In this mock-documentary, John Cleese narrates a series of sketches on irritation -- types and techniques. Included are parents irritating their children, old ladies irritating movie-goers ... See full summary »
A bassist shows up early for the betrothal ball of a beautiful princess, and whiles away the time having a dip in the river. The princess is doing the same, unbeknownst to the bass player, ... See full summary »
Fresh-faced young Michael Rimmer worms his way into an opinion poll company and is soon running the place. He uses this as a springboard to get into politics, and in the mini-skirted ... See full summary »
Yellowbeard, a pirate's pirate, is allowed to escape from prison to lead the authorities to his treasure. He finds that his wife neglected to tell him that he now has a son, 20, and shame ... See full summary »
Arthur Harris is a happily married man who returns from his job to discover that his wife, Fiona, is leaving him. Devastated he gets really drunk and tries to commit suicide. After a few ... See full summary »
Surreal, sketch based TV comedy series. Two series were produced in 1967 by the commercial company Associated Rediffusion. In style and content, a forerunner of 'Monty Python's Flying ... See full summary »
In this mock-documentary, John Cleese narrates a series of sketches on irritation -- types and techniques. Included are parents irritating their children, old ladies irritating movie-goers in a theater, an overly subservient waiter, a car repairman denying obvious car trouble, a party guest hinting for a ride, airplane pilots playing practical jokes on their passengers, and a talk show host who doesn't stop talking. Written by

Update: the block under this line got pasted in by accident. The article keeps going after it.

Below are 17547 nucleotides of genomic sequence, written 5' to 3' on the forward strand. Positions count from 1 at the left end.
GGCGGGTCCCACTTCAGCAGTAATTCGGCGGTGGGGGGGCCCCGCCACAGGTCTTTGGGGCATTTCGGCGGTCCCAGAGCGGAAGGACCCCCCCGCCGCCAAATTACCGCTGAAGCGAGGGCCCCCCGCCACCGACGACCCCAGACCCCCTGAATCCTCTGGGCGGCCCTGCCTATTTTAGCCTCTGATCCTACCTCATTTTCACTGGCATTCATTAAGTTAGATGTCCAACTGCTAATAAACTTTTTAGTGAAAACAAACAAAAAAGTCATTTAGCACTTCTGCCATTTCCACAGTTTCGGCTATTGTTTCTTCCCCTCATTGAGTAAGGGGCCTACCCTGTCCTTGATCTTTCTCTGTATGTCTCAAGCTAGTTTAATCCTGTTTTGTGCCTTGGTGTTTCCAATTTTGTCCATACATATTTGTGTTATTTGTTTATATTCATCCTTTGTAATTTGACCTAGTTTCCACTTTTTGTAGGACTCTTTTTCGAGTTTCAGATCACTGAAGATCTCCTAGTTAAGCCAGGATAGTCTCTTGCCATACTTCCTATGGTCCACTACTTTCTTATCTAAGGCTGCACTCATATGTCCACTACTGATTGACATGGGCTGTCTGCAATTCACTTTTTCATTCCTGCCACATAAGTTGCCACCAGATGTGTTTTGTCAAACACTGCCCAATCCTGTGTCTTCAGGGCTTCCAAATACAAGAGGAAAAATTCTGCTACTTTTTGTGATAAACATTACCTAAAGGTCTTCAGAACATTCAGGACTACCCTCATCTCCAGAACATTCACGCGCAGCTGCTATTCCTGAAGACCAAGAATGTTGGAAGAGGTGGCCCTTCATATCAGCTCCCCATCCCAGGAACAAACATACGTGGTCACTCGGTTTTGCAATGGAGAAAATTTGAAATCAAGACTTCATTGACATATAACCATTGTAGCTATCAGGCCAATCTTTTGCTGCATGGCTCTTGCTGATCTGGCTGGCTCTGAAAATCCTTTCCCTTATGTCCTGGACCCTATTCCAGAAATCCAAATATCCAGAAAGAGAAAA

Samuel Stoddard <email@example.com>
The "Car Salesman" sketch was written by Graham Chapman and inspired by a real encounter he'd had with a dealer who flatly refused to admit that the car was broken. John thought that there was something funnier to it and, when the time came for "Monty Python's Flying Circus" the basic framework of the sketch was adapted for the now infamous "Parrot Sketch". See more »
This ruthless concentration on one's self is a successful irritant widely practiced by women. A friend of mine once demonstrated this to me at a large party. He stood in the middle of the room and said very loudly, "The trouble with women is that they always take things personally." Four women immediately replied, "Well I Don't."
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Python's genius was in identifying and breaking the norms of TV, just as the Beatles broke those of music and Godard, film. But this pre-Python program follows the conventions. Rather than sketches being interrupted by the army, they build up to a conventional punchline. Sketches are self-contained; characters from one sketch do not appear in another threatening each other to stop using their lines. Credits flash on the screen as they would anywhere else. Very conventional comedy from some comedians who would soon help break the conventions, but haven't yet.
If this had been included as an extra on a Python DVD, it would have been a great one. But since you have to buy it as its own title, it doesn't fare as well.
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